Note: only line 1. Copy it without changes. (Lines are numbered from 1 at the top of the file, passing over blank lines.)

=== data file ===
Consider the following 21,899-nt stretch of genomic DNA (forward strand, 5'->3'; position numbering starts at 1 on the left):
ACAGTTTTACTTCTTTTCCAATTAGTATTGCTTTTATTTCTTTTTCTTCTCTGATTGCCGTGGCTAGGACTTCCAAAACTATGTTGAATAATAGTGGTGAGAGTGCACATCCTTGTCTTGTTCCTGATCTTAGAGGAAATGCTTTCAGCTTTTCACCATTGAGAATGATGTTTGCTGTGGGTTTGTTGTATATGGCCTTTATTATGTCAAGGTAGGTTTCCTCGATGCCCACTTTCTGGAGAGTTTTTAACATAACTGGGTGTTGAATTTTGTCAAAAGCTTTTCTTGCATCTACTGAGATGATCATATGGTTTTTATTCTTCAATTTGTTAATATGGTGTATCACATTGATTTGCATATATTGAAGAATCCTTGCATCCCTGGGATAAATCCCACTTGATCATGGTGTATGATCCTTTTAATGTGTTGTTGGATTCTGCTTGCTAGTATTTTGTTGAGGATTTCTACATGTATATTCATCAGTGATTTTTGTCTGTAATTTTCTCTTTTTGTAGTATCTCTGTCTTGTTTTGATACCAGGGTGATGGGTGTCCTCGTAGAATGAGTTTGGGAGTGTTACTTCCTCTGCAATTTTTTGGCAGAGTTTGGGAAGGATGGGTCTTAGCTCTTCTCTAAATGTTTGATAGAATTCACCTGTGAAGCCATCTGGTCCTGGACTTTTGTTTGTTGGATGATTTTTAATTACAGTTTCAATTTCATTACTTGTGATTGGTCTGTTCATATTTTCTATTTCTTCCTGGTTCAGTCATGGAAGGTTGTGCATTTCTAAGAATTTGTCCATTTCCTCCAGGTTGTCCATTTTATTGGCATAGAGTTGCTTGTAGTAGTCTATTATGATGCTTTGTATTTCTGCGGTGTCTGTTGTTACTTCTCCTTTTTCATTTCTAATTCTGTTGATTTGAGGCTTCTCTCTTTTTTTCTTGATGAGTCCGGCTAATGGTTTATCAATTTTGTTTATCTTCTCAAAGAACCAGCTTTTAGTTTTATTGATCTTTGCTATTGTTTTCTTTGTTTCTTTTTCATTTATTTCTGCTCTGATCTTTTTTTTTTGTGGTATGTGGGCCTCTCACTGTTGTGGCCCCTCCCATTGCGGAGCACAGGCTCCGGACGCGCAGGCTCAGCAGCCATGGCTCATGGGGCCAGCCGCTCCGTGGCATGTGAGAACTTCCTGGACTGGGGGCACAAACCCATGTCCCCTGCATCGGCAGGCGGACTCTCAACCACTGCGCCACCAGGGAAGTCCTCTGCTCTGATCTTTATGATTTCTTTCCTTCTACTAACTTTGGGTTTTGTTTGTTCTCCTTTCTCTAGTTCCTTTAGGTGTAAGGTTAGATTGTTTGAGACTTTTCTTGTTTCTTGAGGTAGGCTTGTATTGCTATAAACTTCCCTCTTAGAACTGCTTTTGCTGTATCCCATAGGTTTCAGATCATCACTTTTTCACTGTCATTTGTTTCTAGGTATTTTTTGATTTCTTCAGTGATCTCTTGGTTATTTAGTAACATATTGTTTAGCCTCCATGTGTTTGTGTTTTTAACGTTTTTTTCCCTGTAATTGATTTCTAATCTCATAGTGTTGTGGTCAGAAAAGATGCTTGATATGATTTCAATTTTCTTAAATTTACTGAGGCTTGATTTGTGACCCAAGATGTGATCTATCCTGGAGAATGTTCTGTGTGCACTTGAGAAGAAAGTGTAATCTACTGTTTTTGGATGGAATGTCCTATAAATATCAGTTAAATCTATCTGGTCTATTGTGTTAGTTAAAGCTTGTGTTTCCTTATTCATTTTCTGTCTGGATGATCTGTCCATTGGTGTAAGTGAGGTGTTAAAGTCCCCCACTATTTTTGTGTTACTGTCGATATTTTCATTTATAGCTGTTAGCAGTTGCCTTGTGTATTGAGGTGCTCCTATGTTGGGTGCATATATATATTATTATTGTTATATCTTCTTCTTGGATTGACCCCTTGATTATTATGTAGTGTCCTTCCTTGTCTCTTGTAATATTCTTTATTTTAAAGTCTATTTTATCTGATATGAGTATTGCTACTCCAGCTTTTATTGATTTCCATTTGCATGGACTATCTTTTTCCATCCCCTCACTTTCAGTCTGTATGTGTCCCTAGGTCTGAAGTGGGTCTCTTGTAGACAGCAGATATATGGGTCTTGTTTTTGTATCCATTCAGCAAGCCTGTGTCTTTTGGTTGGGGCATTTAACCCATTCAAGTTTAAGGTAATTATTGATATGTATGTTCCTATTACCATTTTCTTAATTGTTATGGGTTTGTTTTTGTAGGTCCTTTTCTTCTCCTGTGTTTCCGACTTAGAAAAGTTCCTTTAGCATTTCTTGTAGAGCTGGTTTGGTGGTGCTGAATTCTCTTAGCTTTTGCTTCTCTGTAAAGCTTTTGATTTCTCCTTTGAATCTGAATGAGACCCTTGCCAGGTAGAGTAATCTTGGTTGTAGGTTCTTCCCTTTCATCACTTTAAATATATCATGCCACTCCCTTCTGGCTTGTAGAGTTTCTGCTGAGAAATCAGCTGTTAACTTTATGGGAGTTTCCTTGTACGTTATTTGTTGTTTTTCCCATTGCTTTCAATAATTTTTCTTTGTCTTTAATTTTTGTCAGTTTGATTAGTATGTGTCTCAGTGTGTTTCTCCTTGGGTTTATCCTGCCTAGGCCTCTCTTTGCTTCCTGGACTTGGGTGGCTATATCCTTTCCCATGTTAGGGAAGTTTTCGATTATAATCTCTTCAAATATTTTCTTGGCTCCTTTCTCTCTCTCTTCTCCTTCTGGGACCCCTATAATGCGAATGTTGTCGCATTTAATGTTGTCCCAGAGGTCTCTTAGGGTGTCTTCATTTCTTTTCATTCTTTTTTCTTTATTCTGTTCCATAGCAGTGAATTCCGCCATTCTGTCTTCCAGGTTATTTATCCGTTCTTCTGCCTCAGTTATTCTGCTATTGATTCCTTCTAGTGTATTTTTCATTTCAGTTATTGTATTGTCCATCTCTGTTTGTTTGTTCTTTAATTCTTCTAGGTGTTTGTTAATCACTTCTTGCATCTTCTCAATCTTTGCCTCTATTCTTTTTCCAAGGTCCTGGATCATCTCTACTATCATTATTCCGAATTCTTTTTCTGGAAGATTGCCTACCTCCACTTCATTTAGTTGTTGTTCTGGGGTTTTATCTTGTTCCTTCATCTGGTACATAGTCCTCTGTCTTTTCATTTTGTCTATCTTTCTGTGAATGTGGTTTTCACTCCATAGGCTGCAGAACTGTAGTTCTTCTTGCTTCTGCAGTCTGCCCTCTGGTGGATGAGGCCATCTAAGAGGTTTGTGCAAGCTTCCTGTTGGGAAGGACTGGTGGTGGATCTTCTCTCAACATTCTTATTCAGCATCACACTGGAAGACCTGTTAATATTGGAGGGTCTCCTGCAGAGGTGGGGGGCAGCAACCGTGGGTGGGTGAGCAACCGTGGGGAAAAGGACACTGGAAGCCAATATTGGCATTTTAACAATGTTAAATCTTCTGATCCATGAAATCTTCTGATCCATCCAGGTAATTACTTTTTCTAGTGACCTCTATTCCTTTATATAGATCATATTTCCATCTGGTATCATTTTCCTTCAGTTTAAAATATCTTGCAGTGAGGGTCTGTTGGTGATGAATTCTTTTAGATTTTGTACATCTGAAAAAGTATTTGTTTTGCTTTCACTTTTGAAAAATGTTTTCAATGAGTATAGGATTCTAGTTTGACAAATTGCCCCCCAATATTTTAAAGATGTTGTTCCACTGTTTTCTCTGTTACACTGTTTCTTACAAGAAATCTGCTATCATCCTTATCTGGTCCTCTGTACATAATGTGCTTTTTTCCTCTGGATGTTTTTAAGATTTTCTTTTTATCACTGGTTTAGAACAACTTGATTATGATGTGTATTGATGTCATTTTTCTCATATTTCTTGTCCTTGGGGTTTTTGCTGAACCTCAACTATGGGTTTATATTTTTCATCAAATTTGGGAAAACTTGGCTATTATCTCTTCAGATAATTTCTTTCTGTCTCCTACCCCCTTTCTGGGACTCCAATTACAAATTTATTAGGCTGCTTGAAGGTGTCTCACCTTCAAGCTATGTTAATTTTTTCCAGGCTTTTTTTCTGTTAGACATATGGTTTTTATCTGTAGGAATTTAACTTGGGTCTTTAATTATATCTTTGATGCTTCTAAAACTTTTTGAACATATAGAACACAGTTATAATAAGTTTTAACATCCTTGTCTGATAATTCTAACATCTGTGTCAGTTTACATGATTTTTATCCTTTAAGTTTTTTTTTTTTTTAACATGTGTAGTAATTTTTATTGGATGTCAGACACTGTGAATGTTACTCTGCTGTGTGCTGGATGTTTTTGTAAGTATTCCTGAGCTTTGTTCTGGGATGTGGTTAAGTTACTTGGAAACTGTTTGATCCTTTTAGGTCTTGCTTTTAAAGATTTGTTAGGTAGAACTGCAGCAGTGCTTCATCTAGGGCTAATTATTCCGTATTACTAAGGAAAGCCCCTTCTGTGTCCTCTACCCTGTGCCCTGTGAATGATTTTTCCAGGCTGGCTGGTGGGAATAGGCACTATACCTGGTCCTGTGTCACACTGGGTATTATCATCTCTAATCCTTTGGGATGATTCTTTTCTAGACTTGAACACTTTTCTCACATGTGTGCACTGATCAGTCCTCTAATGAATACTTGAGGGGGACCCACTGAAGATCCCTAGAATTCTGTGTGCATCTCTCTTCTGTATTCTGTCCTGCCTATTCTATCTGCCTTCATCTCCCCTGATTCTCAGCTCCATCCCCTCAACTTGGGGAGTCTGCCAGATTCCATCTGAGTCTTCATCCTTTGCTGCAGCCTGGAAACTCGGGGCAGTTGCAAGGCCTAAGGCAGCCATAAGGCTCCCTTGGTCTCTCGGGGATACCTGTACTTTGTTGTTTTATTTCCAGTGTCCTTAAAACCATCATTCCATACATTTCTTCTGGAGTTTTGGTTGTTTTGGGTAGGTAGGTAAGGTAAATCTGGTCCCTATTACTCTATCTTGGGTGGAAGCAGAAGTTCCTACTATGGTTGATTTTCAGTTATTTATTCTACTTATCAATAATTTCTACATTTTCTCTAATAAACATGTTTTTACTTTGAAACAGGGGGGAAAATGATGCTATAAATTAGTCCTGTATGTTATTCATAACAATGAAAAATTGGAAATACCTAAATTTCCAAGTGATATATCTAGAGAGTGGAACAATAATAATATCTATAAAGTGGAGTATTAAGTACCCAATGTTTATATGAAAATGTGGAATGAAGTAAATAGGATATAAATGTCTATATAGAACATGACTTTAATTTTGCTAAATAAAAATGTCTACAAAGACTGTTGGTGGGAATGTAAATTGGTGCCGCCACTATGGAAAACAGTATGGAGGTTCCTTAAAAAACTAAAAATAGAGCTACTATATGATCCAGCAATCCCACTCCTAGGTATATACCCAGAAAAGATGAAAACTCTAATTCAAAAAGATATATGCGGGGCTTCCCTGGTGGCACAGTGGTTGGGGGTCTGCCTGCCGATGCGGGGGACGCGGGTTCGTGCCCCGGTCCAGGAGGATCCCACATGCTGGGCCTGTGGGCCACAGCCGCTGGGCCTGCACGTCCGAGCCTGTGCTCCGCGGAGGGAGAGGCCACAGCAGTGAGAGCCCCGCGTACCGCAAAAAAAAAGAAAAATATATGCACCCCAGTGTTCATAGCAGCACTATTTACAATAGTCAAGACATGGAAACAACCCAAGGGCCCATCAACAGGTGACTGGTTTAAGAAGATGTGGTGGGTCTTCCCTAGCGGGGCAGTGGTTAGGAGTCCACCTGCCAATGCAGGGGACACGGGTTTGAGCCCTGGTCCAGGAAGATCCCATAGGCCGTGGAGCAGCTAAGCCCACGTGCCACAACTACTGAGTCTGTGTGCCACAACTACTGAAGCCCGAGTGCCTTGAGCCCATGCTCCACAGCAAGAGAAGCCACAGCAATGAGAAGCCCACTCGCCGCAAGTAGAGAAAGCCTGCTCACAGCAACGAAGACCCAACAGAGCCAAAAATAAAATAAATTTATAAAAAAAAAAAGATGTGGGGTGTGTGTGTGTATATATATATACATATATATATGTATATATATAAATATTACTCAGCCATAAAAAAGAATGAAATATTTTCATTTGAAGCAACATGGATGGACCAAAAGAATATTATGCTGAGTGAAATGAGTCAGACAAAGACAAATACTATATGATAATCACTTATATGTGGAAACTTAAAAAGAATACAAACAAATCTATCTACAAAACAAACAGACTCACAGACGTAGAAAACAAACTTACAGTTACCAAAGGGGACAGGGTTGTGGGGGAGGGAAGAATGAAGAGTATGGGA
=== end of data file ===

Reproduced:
Consider the following 21,899-nt stretch of genomic DNA (forward strand, 5'->3'; position numbering starts at 1 on the left):